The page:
In November of last year, I attended a rally coordinated by Black Womxn For, and hosted at Clark Atlanta University, for Elizabeth Warren. I hated it, and I wrote about all the reasons why following the event.

However, I was not prepared for the response that the article would bring. After the piece went live I was met with an onslaught of antagonisms masked as criticisms from various cisgender Black women and gay men who insisted upon engaging me as though I am a cisgender man—many of whom are very aware that I am not. Overwhelmingly, I was being asked to account for the sins of cisgender men for critiquing a white woman who I believed then, and do believe now, is using Black people—and Black women, more specifically—to gain the “Black Vote.” This instance reminded me of so many of the other times I’ve been engaged this way, and that has led me to writing this: nonbinary people assigned male at birth (amab) are not men. Engaging us as if we are is cissexist.

In the past few years, violence against Black trans women has become hypervisiblized. In response, many people have seemingly taken on the mantle of performative advocacy and activism to prove their commitment to trans liberation. However, because it is but a performance, trans women are forced to experience heightened scrutiny, visiblized rising death tolls, and being made into a spectacle. And while their plight becomes more visible, cis-lings find more ways to invisiblize nonbinary trans people. When you exist in a fat and Black body, that violence only becomes worse. So people grow comfortable with being transphobic towards nonbinary people because the violence transgressed against our bodies has not yet been directly translated to Death—thus they cannot yet build social, political, and/or economic capital off of our lives.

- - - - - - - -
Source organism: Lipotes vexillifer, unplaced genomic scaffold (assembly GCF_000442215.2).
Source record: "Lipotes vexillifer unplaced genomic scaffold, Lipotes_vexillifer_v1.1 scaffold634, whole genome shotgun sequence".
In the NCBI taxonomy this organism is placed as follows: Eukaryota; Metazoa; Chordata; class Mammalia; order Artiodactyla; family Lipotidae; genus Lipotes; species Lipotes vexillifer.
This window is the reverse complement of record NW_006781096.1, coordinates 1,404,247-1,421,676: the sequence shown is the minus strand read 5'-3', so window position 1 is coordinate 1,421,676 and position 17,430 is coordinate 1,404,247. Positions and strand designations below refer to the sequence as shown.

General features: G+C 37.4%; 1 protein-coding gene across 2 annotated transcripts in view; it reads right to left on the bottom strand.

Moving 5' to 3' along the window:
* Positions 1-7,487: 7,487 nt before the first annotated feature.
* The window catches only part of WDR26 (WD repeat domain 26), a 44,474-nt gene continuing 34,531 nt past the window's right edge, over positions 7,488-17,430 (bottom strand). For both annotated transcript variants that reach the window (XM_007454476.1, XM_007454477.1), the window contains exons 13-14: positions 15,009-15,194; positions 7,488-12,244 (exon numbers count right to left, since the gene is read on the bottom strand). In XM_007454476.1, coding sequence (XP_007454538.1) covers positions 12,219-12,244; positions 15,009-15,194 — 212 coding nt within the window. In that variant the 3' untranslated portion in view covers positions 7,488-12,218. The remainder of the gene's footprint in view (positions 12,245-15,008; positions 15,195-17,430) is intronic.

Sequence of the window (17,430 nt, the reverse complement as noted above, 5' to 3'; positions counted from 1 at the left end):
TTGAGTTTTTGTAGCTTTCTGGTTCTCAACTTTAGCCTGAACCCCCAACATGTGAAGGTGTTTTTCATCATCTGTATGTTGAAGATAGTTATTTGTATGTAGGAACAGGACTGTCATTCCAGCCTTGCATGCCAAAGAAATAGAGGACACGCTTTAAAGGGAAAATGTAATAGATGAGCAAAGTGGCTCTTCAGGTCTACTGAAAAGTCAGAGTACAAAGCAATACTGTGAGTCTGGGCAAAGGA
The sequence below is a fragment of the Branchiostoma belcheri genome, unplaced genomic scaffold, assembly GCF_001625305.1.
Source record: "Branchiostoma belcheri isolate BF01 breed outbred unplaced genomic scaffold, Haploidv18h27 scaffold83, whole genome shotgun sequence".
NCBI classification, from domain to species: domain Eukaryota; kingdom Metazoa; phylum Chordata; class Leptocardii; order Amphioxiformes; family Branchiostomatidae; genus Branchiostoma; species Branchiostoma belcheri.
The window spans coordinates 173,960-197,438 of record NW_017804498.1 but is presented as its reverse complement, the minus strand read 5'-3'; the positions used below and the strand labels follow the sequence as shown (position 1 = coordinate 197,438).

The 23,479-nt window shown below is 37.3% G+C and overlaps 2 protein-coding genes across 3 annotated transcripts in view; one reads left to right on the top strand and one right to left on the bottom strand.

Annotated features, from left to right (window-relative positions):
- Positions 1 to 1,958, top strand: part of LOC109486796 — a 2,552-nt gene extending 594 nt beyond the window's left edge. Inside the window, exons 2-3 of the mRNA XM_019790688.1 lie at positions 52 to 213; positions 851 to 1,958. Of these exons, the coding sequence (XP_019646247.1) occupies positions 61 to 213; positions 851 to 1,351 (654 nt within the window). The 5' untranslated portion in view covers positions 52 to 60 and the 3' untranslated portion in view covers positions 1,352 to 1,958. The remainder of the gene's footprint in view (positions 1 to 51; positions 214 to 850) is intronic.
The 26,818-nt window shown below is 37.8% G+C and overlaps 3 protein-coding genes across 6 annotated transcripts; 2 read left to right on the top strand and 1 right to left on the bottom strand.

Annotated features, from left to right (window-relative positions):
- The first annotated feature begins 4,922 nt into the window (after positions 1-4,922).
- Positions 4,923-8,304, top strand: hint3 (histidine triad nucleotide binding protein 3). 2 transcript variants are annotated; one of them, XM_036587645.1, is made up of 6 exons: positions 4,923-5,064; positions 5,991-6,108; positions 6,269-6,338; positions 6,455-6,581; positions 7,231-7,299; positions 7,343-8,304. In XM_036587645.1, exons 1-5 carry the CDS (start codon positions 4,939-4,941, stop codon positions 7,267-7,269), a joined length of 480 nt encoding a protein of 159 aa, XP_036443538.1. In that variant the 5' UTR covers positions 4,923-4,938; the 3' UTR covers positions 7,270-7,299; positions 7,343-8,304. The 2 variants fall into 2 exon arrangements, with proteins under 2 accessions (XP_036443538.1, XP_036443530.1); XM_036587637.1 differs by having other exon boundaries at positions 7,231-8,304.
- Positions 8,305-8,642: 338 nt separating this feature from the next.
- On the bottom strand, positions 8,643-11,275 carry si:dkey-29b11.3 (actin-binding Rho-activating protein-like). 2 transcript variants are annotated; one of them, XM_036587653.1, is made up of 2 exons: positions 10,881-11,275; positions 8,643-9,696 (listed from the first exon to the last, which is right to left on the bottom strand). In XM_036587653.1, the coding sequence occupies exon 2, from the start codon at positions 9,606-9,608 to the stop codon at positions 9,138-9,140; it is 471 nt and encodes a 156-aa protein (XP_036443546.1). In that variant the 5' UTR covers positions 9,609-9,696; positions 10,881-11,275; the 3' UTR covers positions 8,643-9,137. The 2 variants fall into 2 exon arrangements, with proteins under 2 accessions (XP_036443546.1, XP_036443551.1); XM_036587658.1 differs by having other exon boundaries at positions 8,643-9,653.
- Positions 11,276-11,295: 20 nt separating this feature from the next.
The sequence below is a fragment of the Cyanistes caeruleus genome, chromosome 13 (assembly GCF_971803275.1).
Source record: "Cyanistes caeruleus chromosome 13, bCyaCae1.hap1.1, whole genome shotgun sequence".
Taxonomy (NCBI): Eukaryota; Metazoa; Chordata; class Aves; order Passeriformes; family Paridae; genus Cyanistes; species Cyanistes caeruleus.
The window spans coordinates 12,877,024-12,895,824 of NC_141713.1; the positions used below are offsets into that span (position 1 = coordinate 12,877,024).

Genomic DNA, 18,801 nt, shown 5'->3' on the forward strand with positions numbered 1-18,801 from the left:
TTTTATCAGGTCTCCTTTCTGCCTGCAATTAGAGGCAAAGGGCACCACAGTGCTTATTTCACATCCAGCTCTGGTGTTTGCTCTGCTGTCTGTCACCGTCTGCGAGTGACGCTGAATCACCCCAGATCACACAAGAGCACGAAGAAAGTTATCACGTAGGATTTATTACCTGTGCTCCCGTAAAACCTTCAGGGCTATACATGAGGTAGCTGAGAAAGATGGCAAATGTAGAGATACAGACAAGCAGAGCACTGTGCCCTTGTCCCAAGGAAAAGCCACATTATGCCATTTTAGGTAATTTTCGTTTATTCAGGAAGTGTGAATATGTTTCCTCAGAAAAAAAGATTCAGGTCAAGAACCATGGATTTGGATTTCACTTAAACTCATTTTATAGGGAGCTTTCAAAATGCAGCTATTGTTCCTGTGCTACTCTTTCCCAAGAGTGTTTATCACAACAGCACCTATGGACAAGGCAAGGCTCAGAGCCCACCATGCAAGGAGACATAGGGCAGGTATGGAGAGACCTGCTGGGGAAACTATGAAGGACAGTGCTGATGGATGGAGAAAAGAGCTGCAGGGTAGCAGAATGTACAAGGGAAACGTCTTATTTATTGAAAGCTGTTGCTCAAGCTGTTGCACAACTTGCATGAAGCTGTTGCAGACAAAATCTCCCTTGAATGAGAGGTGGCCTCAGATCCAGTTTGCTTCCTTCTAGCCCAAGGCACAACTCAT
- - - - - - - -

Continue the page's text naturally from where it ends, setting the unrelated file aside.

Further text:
Since I started openly identifying as nonbinary nearly four years ago, this is nearly always how I am engaged. People who I date and/or have sex with need me to be a Man so that they don’t have to contend with their ugly politic around gender. Other marginalized Black people need me to be a Man when I offer a sound critique so that they can build a campaign against me rooted only in a politic around identity and not in love or principle.

I came to this realization when I saw it happening not only to me, but also to fellow fat Black nonbinary people—amab, afab, and intersex people. Fat Black amab-nonbinary people are engaged as the monster under the bed and in the closet; we are asked to bury our transness so that cis + thin people are able to find their victimhood through us; we are stripped of our humanity—and our desire to exist away from or outside of the oppressive nature of the gender binary—and demanded to take comfort in being the antagonist in a story we never asked to be written into.